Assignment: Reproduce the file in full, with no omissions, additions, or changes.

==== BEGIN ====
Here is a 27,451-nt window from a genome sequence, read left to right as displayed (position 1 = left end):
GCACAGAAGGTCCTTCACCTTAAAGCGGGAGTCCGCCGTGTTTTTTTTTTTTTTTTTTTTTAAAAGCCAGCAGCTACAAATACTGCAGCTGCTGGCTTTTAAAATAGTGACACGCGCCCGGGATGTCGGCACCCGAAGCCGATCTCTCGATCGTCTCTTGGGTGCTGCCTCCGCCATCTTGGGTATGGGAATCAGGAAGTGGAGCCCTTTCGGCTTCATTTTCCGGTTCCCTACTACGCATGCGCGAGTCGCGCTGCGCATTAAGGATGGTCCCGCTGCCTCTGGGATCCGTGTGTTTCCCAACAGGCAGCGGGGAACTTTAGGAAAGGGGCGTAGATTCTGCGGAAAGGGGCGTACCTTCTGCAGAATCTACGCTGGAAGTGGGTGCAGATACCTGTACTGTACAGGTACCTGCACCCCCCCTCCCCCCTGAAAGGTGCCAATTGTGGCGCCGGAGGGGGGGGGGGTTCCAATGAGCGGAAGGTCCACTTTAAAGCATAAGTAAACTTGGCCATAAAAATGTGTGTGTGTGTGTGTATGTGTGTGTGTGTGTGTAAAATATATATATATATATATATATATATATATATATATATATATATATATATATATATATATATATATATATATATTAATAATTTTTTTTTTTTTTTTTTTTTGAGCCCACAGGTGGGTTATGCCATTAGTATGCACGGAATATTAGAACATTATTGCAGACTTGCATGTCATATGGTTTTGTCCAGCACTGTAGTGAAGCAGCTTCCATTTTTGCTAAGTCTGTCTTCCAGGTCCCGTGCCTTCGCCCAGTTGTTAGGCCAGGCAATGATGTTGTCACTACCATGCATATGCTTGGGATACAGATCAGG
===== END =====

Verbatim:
Here is a 27,451-nt window from a genome sequence, read left to right as displayed (position 1 = left end):
GCACAGAAGGTCCTTCACCTTAAAGCGGGAGTCCGCCGTGTTTTTTTTTTTTTTTTTTTTTAAAAGCCAGCAGCTACAAATACTGCAGCTGCTGGCTTTTAAAATAGTGACACGCGCCCGGGATGTCGGCACCCGAAGCCGATCTCTCGATCGTCTCTTGGGTGCTGCCTCCGCCATCTTGGGTATGGGAATCAGGAAGTGGAGCCCTTTCGGCTTCATTTTCCGGTTCCCTACTACGCATGCGCGAGTCGCGCTGCGCATTAAGGATGGTCCCGCTGCCTCTGGGATCCGTGTGTTTCCCAACAGGCAGCGGGGAACTTTAGGAAAGGGGCGTAGATTCTGCGGAAAGGGGCGTACCTTCTGCAGAATCTACGCTGGAAGTGGGTGCAGATACCTGTACTGTACAGGTACCTGCACCCCCCCTCCCCCCTGAAAGGTGCCAATTGTGGCGCCGGAGGGGGGGGGGGTTCCAATGAGCGGAAGGTCCACTTTAAAGCATAAGTAAACTTGGCCATAAAAATGTGTGTGTGTGTGTGTATGTGTGTGTGTGTGTGTAAAATATATATATATATATATATATATATATATATATATATATATATATATATATATATATATATATATATATATATTAATAATTTTTTTTTTTTTTTTTTTTTGAGCCCACAGGTGGGTTATGCCATTAGTATGCACGGAATATTAGAACATTATTGCAGACTTGCATGTCATATGGTTTTGTCCAGCACTGTAGTGAAGCAGCTTCCATTTTTGCTAAGTCTGTCTTCCAGGTCCCGTGCCTTCGCCCAGTTGTTAGGCCAGGCAATGATGTTGTCACTACCATGCATATGCTTGGGATACAGATCAGG